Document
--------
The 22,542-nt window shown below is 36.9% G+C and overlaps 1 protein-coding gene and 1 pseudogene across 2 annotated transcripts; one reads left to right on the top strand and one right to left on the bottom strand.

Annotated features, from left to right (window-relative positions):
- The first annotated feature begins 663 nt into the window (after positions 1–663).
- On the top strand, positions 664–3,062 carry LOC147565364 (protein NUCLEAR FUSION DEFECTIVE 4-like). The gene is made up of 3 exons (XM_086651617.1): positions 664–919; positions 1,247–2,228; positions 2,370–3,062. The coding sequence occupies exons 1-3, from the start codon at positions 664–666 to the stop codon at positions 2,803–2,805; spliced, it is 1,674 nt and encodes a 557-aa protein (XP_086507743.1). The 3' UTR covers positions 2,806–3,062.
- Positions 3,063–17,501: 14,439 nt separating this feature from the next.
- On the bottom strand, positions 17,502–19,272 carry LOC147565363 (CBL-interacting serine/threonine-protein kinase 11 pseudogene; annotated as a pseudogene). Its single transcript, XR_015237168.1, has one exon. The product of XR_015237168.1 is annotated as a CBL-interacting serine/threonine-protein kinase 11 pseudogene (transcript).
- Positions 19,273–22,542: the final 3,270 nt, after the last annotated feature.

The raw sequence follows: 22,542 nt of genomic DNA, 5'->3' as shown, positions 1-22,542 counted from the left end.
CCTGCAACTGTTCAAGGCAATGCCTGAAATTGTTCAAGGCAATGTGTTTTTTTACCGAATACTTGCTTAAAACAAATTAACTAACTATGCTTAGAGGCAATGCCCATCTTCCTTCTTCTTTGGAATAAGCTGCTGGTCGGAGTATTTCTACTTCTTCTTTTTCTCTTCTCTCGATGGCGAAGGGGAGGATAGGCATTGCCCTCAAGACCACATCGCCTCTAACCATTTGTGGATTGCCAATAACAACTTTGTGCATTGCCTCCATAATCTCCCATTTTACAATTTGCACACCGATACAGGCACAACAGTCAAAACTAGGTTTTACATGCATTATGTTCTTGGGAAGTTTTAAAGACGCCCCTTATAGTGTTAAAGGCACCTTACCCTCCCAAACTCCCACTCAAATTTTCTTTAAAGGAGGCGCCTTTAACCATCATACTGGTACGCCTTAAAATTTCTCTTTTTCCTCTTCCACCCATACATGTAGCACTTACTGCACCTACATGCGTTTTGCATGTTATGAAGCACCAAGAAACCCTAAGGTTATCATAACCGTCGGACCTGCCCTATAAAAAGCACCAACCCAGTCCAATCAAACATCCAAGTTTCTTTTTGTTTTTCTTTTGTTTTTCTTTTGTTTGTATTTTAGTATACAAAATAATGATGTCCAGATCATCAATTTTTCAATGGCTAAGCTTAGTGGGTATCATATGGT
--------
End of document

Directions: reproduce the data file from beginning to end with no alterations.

The 22,542-nt window shown below is 36.9% G+C and overlaps 1 protein-coding gene and 1 pseudogene across 2 annotated transcripts; one reads left to right on the top strand and one right to left on the bottom strand.

Annotated features, from left to right (window-relative positions):
- The first annotated feature begins 663 nt into the window (after positions 1–663).
- On the top strand, positions 664–3,062 carry LOC147565364 (protein NUCLEAR FUSION DEFECTIVE 4-like). The gene is made up of 3 exons (XM_086651617.1): positions 664–919; positions 1,247–2,228; positions 2,370–3,062. The coding sequence occupies exons 1-3, from the start codon at positions 664–666 to the stop codon at positions 2,803–2,805; spliced, it is 1,674 nt and encodes a 557-aa protein (XP_086507743.1). The 3' UTR covers positions 2,806–3,062.
- Positions 3,063–17,501: 14,439 nt separating this feature from the next.
- On the bottom strand, positions 17,502–19,272 carry LOC147565363 (CBL-interacting serine/threonine-protein kinase 11 pseudogene; annotated as a pseudogene). Its single transcript, XR_015237168.1, has one exon. The product of XR_015237168.1 is annotated as a CBL-interacting serine/threonine-protein kinase 11 pseudogene (transcript).
- Positions 19,273–22,542: the final 3,270 nt, after the last annotated feature.

The raw sequence follows: 22,542 nt of genomic DNA, 5'->3' as shown, positions 1-22,542 counted from the left end.
CCTGCAACTGTTCAAGGCAATGCCTGAAATTGTTCAAGGCAATGTGTTTTTTTACCGAATACTTGCTTAAAACAAATTAACTAACTATGCTTAGAGGCAATGCCCATCTTCCTTCTTCTTTGGAATAAGCTGCTGGTCGGAGTATTTCTACTTCTTCTTTTTCTCTTCTCTCGATGGCGAAGGGGAGGATAGGCATTGCCCTCAAGACCACATCGCCTCTAACCATTTGTGGATTGCCAATAACAACTTTGTGCATTGCCTCCATAATCTCCCATTTTACAATTTGCACACCGATACAGGCACAACAGTCAAAACTAGGTTTTACATGCATTATGTTCTTGGGAAGTTTTAAAGACGCCCCTTATAGTGTTAAAGGCACCTTACCCTCCCAAACTCCCACTCAAATTTTCTTTAAAGGAGGCGCCTTTAACCATCATACTGGTACGCCTTAAAATTTCTCTTTTTCCTCTTCCACCCATACATGTAGCACTTACTGCACCTACATGCGTTTTGCATGTTATGAAGCACCAAGAAACCCTAAGGTTATCATAACCGTCGGACCTGCCCTATAAAAAGCACCAACCCAGTCCAATCAAACATCCAAGTTTCTTTTTGTTTTTCTTTTGTTTTTCTTTTGTTTGTATTTTAGTATACAAAATAATGATGTCCAGATCATCAATTTTTCAATGGCTAAGCTTAGTGGGTATCATATGGT